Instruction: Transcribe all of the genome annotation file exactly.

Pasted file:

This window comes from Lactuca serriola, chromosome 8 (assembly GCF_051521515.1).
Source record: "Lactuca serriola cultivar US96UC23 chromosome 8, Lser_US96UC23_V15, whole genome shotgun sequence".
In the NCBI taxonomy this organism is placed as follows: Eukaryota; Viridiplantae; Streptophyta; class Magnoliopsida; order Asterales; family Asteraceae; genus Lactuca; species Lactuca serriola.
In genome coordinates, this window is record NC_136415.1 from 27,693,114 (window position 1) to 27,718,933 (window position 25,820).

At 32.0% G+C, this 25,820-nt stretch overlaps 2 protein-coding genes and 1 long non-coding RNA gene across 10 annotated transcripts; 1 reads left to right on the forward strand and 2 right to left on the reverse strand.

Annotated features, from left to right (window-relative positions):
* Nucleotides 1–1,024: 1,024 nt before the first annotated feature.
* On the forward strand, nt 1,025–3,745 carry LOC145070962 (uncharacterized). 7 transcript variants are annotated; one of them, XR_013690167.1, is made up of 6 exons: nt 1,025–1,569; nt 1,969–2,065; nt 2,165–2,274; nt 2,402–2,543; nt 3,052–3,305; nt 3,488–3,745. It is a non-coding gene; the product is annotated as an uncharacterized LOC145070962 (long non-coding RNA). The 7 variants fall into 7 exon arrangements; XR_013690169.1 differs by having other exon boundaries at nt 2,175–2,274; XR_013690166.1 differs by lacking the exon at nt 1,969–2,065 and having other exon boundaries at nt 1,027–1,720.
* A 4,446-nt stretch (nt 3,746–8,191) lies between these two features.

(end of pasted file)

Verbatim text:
This window comes from Lactuca serriola, chromosome 8 (assembly GCF_051521515.1).
Source record: "Lactuca serriola cultivar US96UC23 chromosome 8, Lser_US96UC23_V15, whole genome shotgun sequence".
In the NCBI taxonomy this organism is placed as follows: Eukaryota; Viridiplantae; Streptophyta; class Magnoliopsida; order Asterales; family Asteraceae; genus Lactuca; species Lactuca serriola.
In genome coordinates, this window is record NC_136415.1 from 27,693,114 (window position 1) to 27,718,933 (window position 25,820).

At 32.0% G+C, this 25,820-nt stretch overlaps 2 protein-coding genes and 1 long non-coding RNA gene across 10 annotated transcripts; 1 reads left to right on the forward strand and 2 right to left on the reverse strand.

Annotated features, from left to right (window-relative positions):
* Nucleotides 1–1,024: 1,024 nt before the first annotated feature.
* On the forward strand, nt 1,025–3,745 carry LOC145070962 (uncharacterized). 7 transcript variants are annotated; one of them, XR_013690167.1, is made up of 6 exons: nt 1,025–1,569; nt 1,969–2,065; nt 2,165–2,274; nt 2,402–2,543; nt 3,052–3,305; nt 3,488–3,745. It is a non-coding gene; the product is annotated as an uncharacterized LOC145070962 (long non-coding RNA). The 7 variants fall into 7 exon arrangements; XR_013690169.1 differs by having other exon boundaries at nt 2,175–2,274; XR_013690166.1 differs by lacking the exon at nt 1,969–2,065 and having other exon boundaries at nt 1,027–1,720.
* A 4,446-nt stretch (nt 3,746–8,191) lies between these two features.